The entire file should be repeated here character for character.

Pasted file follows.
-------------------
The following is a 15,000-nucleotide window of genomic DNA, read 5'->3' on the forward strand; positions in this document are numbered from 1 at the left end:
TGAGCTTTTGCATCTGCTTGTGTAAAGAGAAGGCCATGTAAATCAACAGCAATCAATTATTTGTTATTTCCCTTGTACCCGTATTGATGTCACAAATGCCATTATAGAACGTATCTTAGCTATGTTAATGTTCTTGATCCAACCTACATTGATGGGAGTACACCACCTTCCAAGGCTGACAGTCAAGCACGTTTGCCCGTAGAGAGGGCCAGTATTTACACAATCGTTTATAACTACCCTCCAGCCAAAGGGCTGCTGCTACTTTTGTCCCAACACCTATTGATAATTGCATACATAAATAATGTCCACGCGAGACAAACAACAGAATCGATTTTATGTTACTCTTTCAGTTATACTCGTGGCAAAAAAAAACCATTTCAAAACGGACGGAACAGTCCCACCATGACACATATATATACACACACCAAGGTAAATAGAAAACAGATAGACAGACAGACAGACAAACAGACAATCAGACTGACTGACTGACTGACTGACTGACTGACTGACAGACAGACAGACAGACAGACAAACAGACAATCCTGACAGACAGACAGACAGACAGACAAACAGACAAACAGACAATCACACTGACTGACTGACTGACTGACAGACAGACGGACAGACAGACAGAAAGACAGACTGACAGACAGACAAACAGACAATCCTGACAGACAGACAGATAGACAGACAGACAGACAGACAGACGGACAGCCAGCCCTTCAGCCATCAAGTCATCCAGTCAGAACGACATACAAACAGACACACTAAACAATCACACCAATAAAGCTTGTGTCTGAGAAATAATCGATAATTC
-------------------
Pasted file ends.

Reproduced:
The following is a 15,000-nucleotide window of genomic DNA, read 5'->3' on the forward strand; positions in this document are numbered from 1 at the left end:
TGAGCTTTTGCATCTGCTTGTGTAAAGAGAAGGCCATGTAAATCAACAGCAATCAATTATTTGTTATTTCCCTTGTACCCGTATTGATGTCACAAATGCCATTATAGAACGTATCTTAGCTATGTTAATGTTCTTGATCCAACCTACATTGATGGGAGTACACCACCTTCCAAGGCTGACAGTCAAGCACGTTTGCCCGTAGAGAGGGCCAGTATTTACACAATCGTTTATAACTACCCTCCAGCCAAAGGGCTGCTGCTACTTTTGTCCCAACACCTATTGATAATTGCATACATAAATAATGTCCACGCGAGACAAACAACAGAATCGATTTTATGTTACTCTTTCAGTTATACTCGTGGCAAAAAAAAACCATTTCAAAACGGACGGAACAGTCCCACCATGACACATATATATACACACACCAAGGTAAATAGAAAACAGATAGACAGACAGACAGACAAACAGACAATCAGACTGACTGACTGACTGACTGACTGACTGACTGACAGACAGACAGACAGACAGACAAACAGACAATCCTGACAGACAGACAGACAGACAGACAAACAGACAAACAGACAATCACACTGACTGACTGACTGACTGACAGACAGACGGACAGACAGACAGAAAGACAGACTGACAGACAGACAAACAGACAATCCTGACAGACAGACAGATAGACAGACAGACAGACAGACAGACGGACAGCCAGCCCTTCAGCCATCAAGTCATCCAGTCAGAACGACATACAAACAGACACACTAAACAATCACACCAATAAAGCTTGTGTCTGAGAAATAATCGATAATTC